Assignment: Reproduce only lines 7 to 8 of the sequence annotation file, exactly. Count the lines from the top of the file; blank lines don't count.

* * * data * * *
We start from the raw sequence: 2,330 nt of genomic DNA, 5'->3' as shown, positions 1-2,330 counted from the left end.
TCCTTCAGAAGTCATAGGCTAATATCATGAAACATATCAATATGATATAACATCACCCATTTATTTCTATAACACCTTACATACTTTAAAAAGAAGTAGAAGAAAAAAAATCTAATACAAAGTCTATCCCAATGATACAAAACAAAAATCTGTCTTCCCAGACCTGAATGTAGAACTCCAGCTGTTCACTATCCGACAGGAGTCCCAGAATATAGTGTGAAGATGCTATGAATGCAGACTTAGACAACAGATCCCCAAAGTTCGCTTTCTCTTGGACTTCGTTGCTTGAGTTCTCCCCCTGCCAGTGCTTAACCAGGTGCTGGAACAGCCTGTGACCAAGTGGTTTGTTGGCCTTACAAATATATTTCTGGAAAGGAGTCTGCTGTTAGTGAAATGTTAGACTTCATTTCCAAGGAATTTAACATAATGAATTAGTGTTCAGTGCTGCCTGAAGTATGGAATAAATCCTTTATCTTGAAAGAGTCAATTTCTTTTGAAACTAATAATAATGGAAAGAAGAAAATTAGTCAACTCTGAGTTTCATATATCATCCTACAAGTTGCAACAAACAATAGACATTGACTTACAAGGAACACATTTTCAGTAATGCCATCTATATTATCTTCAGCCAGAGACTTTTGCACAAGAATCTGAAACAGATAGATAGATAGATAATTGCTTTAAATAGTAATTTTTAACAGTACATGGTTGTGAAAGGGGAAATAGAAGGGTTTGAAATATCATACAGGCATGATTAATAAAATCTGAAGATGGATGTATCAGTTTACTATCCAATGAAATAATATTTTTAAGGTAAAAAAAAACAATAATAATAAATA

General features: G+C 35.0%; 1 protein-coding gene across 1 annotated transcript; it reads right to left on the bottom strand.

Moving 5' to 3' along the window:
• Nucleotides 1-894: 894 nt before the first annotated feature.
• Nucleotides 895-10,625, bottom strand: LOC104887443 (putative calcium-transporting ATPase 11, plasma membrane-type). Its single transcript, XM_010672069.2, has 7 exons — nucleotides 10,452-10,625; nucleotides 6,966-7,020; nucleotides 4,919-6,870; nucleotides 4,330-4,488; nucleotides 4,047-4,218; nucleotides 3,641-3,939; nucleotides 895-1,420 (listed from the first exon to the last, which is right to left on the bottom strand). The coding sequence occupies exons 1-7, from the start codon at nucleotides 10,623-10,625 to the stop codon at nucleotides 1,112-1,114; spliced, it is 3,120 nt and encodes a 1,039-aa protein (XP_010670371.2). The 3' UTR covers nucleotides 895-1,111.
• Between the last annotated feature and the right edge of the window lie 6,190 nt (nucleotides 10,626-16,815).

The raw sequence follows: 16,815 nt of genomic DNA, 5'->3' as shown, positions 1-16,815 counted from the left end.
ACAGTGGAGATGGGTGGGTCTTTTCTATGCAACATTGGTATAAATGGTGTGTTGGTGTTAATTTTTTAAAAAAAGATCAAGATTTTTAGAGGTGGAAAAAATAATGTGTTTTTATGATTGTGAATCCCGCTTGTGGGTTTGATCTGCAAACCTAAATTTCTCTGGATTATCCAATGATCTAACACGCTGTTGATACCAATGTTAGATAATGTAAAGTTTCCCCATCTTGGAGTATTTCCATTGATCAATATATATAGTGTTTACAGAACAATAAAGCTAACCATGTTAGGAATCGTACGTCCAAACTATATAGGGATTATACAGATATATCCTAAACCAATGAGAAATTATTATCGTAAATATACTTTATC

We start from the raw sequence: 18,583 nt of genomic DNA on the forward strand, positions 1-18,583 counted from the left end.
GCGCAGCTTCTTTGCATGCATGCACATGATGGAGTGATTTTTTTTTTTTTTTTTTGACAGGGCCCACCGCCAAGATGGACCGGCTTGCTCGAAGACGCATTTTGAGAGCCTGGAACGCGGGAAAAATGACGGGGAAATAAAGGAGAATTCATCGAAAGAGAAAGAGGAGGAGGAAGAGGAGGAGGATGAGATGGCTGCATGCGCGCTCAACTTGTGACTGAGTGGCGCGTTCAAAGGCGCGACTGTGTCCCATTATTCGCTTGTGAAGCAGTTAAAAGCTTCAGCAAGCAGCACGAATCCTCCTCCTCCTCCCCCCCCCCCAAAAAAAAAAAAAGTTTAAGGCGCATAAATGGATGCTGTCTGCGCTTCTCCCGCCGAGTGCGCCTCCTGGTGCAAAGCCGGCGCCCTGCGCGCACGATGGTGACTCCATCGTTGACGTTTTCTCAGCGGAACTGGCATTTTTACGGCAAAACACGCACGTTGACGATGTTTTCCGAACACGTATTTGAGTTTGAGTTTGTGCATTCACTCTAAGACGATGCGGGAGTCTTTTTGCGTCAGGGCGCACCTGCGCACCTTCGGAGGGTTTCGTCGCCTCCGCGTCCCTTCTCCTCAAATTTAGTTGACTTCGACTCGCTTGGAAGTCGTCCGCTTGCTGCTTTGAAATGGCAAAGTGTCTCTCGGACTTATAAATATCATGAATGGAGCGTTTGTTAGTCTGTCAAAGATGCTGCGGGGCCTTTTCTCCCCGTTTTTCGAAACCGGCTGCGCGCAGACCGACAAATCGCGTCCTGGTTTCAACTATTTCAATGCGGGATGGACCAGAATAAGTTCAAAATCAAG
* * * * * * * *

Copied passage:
• Between the last annotated feature and the right edge of the window lie 6,190 nt (nucleotides 10,626-16,815).

The raw sequence follows: 16,815 nt of genomic DNA, 5'->3' as shown, positions 1-16,815 counted from the left end.